Dante Fowler was a five-star high school recruit from St. Petersburg, Florida. He was recruited to play for Florida State, University of Southern California, and Clemson among others, but decided to sign with the Florida Gators instead. Fowler was the 3rd-rated weakside defensive end in the 2012 high school class, but moved to outside linebacker in the collegiate level. He enters the 2015 NFL Draft as a future first round pick.
College Career Overview
Fowler played rotationally as a freshman recording eight tackles for loss and 2.5 sacks making his way onto the All-Freshman SEC team. In an effort to become more explosive player, Fowler lost 15 pounds of body fat and used his new speed to help earn him Honorable Mention All-American and Second Team All-SEC his final, Junior season in Florida.
||August 3, 1994
||Bench (225 lb)
||20 Yard Shuttle
||3 Cone Drill
|40 Yard Dash (10 yd split)
||4.60 sec (1.56 sec)
||60 Yard Shuttle
Stats and Awards
|University of Florida (2012-2014)
||Honorable Mention All-America honors from Sports Illustrated. Selected to the All-SEC First Team by the leagues’ coaches, ESPN.com and Phil Steele (2014)
|2014 – 60 tackles, 15.0 TFL, 8.5 sacks, 1 PD, 2 FF
||Second Team All-SEC (2013)
|2013 – 50 tackles, 10.5 TFL, 3.5 sacks, 1 PD, 3 FF
||First Team All-Freshman (2012)
|2012 – 30 tackles, 8.5 TFL, 2.5 sacks
||Florida Defensive and Team MVP (2014)
- Experience in dropping into zone coverage to form underneath LB shell coverage and playing man-to-man on running backs
- Plays both sides of line rushing from right and left side, plays ILB on some plays too rushing from center of defense. Very Troy Polamalu-esque in terms of versatility in placement around formations
- Club-swim move is favorite move by far. Likes to use that from interior and exterior.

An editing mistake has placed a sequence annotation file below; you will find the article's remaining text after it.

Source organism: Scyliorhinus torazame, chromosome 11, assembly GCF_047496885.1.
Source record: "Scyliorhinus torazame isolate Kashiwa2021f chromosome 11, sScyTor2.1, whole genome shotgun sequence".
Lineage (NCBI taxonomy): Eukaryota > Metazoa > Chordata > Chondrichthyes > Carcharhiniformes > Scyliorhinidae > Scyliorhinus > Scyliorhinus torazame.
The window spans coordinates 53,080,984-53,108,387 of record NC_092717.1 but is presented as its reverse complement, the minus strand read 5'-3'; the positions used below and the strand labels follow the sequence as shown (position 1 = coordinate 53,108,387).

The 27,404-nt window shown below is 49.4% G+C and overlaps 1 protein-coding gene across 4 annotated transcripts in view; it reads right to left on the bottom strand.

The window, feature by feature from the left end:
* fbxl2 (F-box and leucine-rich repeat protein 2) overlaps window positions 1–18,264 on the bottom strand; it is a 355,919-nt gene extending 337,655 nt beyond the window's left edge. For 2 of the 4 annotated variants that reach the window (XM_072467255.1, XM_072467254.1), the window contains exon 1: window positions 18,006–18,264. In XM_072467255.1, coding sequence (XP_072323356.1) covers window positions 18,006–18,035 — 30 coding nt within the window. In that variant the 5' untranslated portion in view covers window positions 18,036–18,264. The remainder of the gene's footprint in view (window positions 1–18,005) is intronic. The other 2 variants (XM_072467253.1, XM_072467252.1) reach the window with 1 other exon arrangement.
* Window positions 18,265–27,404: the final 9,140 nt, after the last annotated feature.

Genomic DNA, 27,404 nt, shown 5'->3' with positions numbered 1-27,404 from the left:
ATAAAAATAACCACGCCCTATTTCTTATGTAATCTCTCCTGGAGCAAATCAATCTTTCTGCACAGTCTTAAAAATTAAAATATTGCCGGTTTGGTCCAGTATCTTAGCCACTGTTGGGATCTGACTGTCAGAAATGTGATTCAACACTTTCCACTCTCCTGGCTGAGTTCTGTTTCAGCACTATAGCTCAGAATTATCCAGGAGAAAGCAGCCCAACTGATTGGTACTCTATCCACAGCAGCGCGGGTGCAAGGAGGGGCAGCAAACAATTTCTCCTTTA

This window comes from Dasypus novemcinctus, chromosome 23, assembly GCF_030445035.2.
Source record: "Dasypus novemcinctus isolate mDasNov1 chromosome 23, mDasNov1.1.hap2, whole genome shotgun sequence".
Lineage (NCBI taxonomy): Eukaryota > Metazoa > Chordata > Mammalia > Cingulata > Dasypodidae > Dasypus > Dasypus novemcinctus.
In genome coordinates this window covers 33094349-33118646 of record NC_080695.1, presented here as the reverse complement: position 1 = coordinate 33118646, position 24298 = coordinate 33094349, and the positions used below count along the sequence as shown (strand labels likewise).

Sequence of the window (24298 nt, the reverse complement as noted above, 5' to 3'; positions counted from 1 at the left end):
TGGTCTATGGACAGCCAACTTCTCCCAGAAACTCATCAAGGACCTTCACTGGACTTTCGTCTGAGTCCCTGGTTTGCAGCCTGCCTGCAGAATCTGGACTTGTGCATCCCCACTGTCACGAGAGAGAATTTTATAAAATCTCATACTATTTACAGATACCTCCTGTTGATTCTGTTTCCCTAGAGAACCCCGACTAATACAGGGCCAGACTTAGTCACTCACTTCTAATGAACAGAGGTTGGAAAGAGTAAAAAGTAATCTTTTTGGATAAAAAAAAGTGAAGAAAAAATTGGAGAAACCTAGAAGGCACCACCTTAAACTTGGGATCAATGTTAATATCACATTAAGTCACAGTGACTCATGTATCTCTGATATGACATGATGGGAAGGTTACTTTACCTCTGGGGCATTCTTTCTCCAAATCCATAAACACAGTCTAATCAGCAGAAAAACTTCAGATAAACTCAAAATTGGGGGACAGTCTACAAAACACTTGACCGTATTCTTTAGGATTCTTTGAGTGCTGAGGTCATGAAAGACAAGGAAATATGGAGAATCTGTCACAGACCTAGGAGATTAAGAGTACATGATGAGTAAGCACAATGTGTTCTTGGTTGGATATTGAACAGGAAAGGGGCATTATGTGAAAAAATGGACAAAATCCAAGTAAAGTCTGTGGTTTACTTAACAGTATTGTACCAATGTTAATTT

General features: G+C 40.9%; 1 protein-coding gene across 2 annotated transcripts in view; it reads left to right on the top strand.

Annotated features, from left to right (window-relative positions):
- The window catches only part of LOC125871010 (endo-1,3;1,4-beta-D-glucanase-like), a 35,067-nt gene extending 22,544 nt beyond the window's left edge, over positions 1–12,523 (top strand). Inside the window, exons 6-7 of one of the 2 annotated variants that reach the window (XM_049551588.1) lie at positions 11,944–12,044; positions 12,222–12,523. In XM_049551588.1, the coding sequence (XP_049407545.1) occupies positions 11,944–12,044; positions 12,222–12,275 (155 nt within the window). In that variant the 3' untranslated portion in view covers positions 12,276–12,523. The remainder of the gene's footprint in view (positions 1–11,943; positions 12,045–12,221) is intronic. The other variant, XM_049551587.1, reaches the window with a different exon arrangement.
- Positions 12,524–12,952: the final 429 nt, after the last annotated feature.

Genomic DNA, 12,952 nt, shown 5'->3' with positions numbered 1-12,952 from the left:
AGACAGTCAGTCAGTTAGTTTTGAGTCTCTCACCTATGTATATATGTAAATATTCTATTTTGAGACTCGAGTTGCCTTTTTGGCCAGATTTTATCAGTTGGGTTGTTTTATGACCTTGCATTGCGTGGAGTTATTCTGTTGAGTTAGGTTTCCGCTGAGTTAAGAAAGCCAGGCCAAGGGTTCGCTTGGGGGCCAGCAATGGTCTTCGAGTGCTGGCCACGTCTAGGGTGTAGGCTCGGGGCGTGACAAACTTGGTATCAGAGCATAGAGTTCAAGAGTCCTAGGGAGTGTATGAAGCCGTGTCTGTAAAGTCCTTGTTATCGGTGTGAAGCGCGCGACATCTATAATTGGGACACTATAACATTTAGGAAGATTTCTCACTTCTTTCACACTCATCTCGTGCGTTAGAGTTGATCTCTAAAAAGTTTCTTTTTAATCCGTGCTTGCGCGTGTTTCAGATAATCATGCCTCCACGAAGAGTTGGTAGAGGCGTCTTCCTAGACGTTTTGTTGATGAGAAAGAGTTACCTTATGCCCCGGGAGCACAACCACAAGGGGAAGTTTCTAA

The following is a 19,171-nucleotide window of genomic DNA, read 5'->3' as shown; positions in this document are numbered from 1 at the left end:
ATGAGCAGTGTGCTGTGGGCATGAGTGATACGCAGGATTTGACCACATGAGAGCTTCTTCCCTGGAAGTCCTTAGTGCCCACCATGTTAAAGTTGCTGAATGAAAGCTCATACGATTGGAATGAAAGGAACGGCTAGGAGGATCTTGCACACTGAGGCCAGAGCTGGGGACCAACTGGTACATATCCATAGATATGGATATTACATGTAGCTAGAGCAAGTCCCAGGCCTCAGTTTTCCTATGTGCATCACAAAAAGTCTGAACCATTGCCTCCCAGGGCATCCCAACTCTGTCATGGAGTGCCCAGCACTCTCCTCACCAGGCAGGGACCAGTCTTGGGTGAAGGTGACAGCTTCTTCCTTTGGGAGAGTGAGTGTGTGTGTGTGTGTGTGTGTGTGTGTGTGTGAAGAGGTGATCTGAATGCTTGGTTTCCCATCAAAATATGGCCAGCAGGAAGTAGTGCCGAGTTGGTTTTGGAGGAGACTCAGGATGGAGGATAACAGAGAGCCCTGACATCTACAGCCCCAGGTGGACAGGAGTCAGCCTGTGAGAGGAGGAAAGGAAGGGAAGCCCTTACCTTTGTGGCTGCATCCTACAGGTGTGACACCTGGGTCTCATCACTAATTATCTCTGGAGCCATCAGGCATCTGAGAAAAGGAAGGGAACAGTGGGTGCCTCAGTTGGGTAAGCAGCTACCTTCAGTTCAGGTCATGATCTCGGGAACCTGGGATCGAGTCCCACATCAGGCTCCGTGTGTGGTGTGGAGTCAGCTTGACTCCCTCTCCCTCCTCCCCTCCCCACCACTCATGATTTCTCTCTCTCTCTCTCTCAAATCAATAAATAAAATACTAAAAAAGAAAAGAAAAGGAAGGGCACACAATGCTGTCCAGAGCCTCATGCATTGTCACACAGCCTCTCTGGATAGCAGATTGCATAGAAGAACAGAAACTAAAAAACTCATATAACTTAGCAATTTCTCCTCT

- Rushes from 3pt and 2pt stance. Better rushing from 2pt stance. Great at interior ILB rushing responsibilities.
- Indecisive moves in pass rush caused by overthinking leading him to not being as effective.
- Slow overall in read-and-react abilities on run defense for bootlegs, play-action, and option plays
- Inconsistent conversion of speed-to-power.
- Violent hands on club-swim move to get around blockers
- Backside pursuit against weaker opponents is suspect. Pursues noticeably harder in big games like against FSU and ALA
- Inconsistent snap recognition. Sometimes first off of the line, sometimes last.
- With how explosive he is, why is his sack production against inferior college lineman lacking? It definitely won’t get easier in the pros to reach the quarterback with his current skill-set.
- Has the hip and ankle flexibility to turn the corner.
- Spin move lacking due to predictability and body commitment.
- Splash player with potential, but sometimes a non-factor completely in pass rush when he gets wrapped up by the tackle.
- Lack of control of speed causes him to over pursue the quarterback.
- Better as a one-gap rusher. Can’t hold the point at the edge for 3-4 Eagle defenses and struggles against downhill running teams.
- Needs a lot of technique-refining at the next level and more move development in the pros.
In the following plays we’ll take a look at Dante Fowler’s pass rushing and run defense and how it applies to the NFL. Videos courtesy of Draft Breakdown.
1. Pass Rush
One of the first things I noticed about Dante Fowler is how versatile he is yet his inconsistency in snap recognition sometimes hinders him. In the first play and second play, Fowler is standing in a two point stance and explodes through the A-gap taking the center by surprise. Here the quarterback from East Carolina throws an instant fade route, and really ANY other sort of read or progression outside of the fade route would have been an instant sack by Fowler. In this play, Fowler is able to disrupt the entire pass on his own utilizing his speed.
Here is another gap shooting example through the A-gap as an inside linebacker where Fowler narrowly misses fellow 2015 NFL Draft first rounder Jameis Winston to disrupt his progressions.
Other times Fowler is the last off of the snap like in this. This is the difference between a quarterback hurry and a quarterback hit on the Kentucky quarterback.
Good club-swim move to get QB hit. Fowler catches the right tackle extending one arm to stop him and easily beats him inside for the quarterback hit almost assisting in an interception. Here’s another disruption to the quarterbacks progressions, which forces him outside of pocket. Fowler only misses the sack because the right tackle pushes him from behind out of the play.
Here Fowler uses a club move to shake the offensive lineman on the bootleg.
Although, Fowler has a great club-swim move to disrupt the quarterback, he sometimes falls victim to overthinking pass rushes and hesitates making his speed and violent hands useless. Here are two examples of this.
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